Other Truthers have pointed out the presence of wreckage floating in Indian Lake, which they claim should be impossible because a) Indian Lake is six miles from the crash site, b) the plane crashed west southwest of the lake, and c) a cold front moving from south to north was passing through the area, meaning that the wreckage would have had to travel perpendicular to the wind.
The problem is that none of these statements are true. Indian Lake is only 1 1/2 miles away from the crash site, the plane came down to the northwest of the lake, and the wind was blowing in the same direction in which the plane was traveling. Therefore, lightweight debris finding its way to the lake’s surface is perfectly consistent with the official account.
Of course, if Flight 93 was downed by a heat-seeking missile, one must wonder if any other planes were around to fire it. Truthers have pointed to two candidates: a mysterious white jet seen in the area shortly after the crash and a General Dynamics F-16 Fighting Falcon piloted by North Dakota Air Guard Major Rick Gibney. Retired Army Colonel Donn de Grand-Pre made the latter accusation on Alex Jones’ radio show in 2004.
First of all, the white jet was a Dassault Falcon 20 business jet owned by the apparel and footwear company VF Corp. that happened to be in the area at the time and was asked to survey the crash site by the FAA.
As for Lieutenant Colonel (not Major) Rick Gibney, he was indeed flying an F-16 that morning, but he was nowhere near Shanksville. He first traveled from Fargo to Bozeman, Montana, to pick up Ed Jacoby Jr., the director of the New York State Emergency Management Office, and then flew him to Albany so he could coordinate the 17,000 rescue workers engaged in the state’s response to the attacks on the Twin Towers. Jacoby, in particular, had some nasty words for those implicating Gibney in the plane’s crash:
It disgusts me to see this because the public is being misled. More than anything else it disgusts me because it brings up fears. It brings up hopes- it brings up all sorts of feelings, not only to the victims’ families but to all the individuals throughout the country, and the world for that matter. I get angry at the misinformation out there.”
Ed Jacoby Jr., Interview with Popular Mechanics, Feb. 3 2005.
So basically, the theory that Flight 93 was shot down has itself been shot down. Ironic, isn’t it?
3. The military was ordered to stand down.
This myth comes from the Truthers’ lack of comprehension of how the U.S. military could have possibly let these attacks go unimpeded. Indeed, considering the fact that there were no less than 28 Air Force bases within range of the four hijacked flights, it’s no wonder that some conspiracists suspect foul play. The only logical explanation, they say, is that NORAD either issued a stand-down order or deliberately delayed the scrambling of the fighter jets to allow the attacks to proceed.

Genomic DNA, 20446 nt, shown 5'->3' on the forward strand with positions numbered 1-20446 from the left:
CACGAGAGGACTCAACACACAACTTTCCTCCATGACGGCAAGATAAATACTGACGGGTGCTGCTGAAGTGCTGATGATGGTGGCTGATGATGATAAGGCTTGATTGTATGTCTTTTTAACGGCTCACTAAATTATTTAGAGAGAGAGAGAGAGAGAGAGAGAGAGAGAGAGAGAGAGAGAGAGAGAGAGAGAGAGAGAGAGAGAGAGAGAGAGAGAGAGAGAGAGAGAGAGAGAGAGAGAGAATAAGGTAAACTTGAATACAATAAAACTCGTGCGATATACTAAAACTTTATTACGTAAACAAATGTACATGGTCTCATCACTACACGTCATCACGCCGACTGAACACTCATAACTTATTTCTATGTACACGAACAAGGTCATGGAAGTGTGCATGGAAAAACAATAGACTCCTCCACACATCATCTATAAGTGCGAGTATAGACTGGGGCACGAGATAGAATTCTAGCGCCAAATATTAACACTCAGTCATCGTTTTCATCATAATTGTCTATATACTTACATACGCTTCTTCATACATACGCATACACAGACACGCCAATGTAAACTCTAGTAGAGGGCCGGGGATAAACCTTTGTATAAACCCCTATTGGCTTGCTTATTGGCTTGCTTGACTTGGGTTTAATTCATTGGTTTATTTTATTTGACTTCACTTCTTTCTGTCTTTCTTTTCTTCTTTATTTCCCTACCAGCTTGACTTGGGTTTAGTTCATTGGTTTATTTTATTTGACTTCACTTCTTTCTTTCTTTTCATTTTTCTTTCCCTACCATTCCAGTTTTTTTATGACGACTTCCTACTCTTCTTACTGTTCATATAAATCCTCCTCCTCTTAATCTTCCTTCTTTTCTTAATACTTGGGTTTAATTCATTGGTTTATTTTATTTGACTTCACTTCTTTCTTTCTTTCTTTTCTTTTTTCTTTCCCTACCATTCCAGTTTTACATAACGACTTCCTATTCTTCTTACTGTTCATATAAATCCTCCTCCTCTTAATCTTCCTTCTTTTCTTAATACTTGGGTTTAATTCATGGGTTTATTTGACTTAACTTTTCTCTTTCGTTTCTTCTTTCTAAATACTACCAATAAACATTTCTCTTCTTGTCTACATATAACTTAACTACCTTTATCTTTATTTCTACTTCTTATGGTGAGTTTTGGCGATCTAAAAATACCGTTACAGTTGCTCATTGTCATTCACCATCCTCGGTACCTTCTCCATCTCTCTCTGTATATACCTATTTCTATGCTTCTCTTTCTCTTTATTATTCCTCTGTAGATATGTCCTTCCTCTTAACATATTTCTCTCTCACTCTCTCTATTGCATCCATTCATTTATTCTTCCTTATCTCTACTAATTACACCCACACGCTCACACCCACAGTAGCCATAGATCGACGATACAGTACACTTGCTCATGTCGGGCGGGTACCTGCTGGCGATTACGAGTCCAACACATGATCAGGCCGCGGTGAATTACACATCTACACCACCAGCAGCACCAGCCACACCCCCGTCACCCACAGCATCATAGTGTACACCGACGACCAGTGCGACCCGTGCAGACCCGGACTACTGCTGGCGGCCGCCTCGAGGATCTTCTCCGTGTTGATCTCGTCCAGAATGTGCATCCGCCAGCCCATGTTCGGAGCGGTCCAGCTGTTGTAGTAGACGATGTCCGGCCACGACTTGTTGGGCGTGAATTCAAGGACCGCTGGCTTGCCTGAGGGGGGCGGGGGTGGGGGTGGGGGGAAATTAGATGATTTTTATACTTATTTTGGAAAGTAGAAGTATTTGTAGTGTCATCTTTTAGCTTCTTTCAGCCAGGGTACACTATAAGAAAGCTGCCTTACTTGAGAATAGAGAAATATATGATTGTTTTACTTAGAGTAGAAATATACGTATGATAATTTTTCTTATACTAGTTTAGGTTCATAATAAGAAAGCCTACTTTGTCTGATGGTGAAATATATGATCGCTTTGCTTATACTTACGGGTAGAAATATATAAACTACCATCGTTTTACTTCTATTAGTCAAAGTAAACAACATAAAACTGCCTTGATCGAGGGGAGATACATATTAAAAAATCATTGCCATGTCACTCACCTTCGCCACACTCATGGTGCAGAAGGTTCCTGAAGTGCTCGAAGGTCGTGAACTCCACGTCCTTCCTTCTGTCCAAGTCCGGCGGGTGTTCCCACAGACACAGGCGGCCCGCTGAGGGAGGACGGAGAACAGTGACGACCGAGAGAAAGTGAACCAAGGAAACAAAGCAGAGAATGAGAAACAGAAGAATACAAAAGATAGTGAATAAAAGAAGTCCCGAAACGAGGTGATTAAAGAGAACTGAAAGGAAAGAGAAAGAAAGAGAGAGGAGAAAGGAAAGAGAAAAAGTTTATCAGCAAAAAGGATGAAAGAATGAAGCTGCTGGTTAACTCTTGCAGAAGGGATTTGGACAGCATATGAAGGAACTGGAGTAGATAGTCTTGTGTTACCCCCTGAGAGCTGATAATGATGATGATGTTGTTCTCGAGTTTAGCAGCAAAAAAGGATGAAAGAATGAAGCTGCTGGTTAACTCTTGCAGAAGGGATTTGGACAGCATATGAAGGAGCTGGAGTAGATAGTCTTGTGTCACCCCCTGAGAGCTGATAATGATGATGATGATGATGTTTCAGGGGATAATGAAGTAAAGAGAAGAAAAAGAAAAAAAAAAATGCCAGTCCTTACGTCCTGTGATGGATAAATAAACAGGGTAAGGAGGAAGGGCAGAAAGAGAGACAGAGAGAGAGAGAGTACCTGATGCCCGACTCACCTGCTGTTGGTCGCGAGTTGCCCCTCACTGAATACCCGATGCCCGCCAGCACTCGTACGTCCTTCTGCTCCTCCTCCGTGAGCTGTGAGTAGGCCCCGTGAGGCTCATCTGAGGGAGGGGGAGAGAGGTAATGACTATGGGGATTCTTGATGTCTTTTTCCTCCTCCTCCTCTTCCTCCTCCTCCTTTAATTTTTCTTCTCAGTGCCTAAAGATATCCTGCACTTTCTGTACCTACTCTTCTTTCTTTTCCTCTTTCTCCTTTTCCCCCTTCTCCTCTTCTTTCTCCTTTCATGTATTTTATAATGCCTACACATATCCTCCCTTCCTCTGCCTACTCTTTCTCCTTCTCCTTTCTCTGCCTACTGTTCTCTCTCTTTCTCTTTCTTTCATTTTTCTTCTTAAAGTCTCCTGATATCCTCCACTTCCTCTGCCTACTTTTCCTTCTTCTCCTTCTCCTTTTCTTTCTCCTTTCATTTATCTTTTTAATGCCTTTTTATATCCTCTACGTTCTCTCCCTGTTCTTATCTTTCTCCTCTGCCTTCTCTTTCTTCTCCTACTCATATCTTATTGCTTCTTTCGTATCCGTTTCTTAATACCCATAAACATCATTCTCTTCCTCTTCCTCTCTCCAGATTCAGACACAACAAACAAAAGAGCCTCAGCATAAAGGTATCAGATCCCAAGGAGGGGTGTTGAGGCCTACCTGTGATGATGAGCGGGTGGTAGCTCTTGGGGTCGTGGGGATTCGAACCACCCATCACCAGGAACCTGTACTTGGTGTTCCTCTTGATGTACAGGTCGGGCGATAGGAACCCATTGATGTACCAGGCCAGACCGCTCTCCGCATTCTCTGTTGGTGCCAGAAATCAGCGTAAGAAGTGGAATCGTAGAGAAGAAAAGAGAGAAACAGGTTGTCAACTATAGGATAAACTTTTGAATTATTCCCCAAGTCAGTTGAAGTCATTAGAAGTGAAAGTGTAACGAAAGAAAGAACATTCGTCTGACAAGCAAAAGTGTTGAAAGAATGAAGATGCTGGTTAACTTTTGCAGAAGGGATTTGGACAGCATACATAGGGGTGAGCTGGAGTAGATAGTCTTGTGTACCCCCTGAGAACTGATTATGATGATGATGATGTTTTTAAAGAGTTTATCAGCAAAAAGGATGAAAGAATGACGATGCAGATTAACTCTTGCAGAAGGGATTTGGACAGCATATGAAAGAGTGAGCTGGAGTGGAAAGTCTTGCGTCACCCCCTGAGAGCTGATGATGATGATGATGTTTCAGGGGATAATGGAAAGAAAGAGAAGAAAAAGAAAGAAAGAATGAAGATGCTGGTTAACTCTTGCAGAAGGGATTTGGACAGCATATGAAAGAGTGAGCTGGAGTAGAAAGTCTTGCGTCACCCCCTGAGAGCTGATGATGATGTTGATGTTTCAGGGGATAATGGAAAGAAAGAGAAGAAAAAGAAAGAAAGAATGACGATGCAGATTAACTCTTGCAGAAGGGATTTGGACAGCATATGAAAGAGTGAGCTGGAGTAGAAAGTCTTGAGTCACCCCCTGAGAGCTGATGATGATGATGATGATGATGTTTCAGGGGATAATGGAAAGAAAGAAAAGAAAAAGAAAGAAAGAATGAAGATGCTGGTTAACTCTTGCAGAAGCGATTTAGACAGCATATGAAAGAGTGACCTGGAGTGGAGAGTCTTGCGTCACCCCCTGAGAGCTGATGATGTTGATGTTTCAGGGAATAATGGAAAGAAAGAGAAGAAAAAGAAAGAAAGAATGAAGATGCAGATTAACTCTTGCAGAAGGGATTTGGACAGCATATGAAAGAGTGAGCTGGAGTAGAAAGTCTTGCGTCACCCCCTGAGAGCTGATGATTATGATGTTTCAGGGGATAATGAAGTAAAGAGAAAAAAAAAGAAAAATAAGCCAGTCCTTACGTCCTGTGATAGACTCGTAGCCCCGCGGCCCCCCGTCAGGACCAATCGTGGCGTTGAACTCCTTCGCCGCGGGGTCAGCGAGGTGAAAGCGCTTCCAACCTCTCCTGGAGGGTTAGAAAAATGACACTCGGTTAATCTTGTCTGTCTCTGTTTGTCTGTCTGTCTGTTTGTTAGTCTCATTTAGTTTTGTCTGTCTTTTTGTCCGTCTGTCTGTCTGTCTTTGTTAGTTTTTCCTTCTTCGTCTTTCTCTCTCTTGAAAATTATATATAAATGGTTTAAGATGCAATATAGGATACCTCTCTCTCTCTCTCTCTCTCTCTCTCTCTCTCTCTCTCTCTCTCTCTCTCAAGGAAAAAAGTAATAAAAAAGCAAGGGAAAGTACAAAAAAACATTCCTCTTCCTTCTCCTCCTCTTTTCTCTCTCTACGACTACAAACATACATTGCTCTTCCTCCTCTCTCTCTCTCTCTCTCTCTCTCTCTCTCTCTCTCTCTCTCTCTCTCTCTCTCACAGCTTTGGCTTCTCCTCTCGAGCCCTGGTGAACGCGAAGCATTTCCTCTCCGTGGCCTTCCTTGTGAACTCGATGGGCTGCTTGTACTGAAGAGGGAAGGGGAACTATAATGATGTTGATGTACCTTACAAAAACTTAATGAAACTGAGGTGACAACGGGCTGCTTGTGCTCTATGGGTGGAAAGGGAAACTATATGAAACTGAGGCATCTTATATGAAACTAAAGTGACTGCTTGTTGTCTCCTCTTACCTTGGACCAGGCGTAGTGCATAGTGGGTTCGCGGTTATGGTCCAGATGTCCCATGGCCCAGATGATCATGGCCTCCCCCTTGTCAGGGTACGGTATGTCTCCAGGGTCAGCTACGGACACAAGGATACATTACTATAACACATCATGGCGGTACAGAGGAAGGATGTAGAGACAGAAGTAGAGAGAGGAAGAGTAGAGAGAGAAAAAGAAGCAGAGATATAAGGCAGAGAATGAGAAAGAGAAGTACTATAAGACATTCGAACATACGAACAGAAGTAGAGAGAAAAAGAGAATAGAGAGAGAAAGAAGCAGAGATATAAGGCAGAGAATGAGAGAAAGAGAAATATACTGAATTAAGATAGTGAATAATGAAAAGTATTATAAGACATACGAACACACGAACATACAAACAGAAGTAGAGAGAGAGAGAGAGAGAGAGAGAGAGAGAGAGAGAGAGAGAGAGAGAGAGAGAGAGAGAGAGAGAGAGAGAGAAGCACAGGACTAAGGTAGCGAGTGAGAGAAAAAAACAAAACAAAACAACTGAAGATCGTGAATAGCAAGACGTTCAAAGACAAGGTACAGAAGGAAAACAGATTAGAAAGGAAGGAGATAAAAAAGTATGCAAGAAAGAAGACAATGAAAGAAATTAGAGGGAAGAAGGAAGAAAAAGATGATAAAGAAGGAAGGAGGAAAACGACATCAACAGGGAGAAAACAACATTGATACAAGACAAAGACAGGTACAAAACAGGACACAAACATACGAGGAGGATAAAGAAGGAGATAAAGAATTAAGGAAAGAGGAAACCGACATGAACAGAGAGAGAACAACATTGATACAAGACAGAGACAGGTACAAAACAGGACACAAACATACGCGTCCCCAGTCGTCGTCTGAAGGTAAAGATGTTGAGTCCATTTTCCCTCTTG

The problem with this theory is that it assumes that NORAD and Air Traffic Control had systems in place to automatically warn those on the ground of planes going off course. The truth was that there was no such system in place before the events of September 11th, especially since there had been no hijackings in American airspace since 1979. As Major Douglas Martin, public affairs officer of NORAD said, Air Traffic Control “had to pick up the phone and literally dial us.”
Not helping matters was the fact that, except for Flight 175, the transponders on all the planes were turned off by the hijackers, which made it extremely difficult for ATC to track down the missing planes, especially in some of America’s busiest air corridors. Not to mention that NORAD’s radar only looked outside of U.S. airspace for threats (remember: not since 1979).
That should also explain why no military jets intercepted the flights before they crashed, and even if they could actually find the planes, they wouldn’t have reached them in minutes, as conspiracists claim. Take the only NORAD intercept of a civilian plane in the previous decade, for instance. In October 1999, a Learjet belonging to golfer Payne Stewart experienced a cabin decompression, rendering all six passengers and crew unconscious. It took an F-16 intercept about one hour and 22 minutes to reach the derelict plane, mostly because supersonic flight was forbidden on intercepts. The plane eventually crashed in a field in Edmunds County, South Dakota, after it ran out of fuel.
Keep in mind that there were only 14 fighter jets on alert over U.S. airspace on September 11th. Also, keep in mind that the warning time that NORAD got before each flight reached their targets was eight minutes for Flight 11, nothing for Flight 175, three minutes before for Flight 77, and three minutes after for Flight 93. It really shouldn’t be a mystery why the military was so slow to respond.
4. The Twin Towers’ collapse was a controlled demolition.
The reason why the Twin Towers eventually collapsed should seem fairly straightforward. Two large jet airliners loaded with fuel crashed into them, virtually gutting the interiors and starting fires that weakened the structures to the point that they could no longer stand. But conspiracy theorists are convinced that the crashes alone could not have brought the towers down. They insist that the crashes were covering for a controlled demolition project.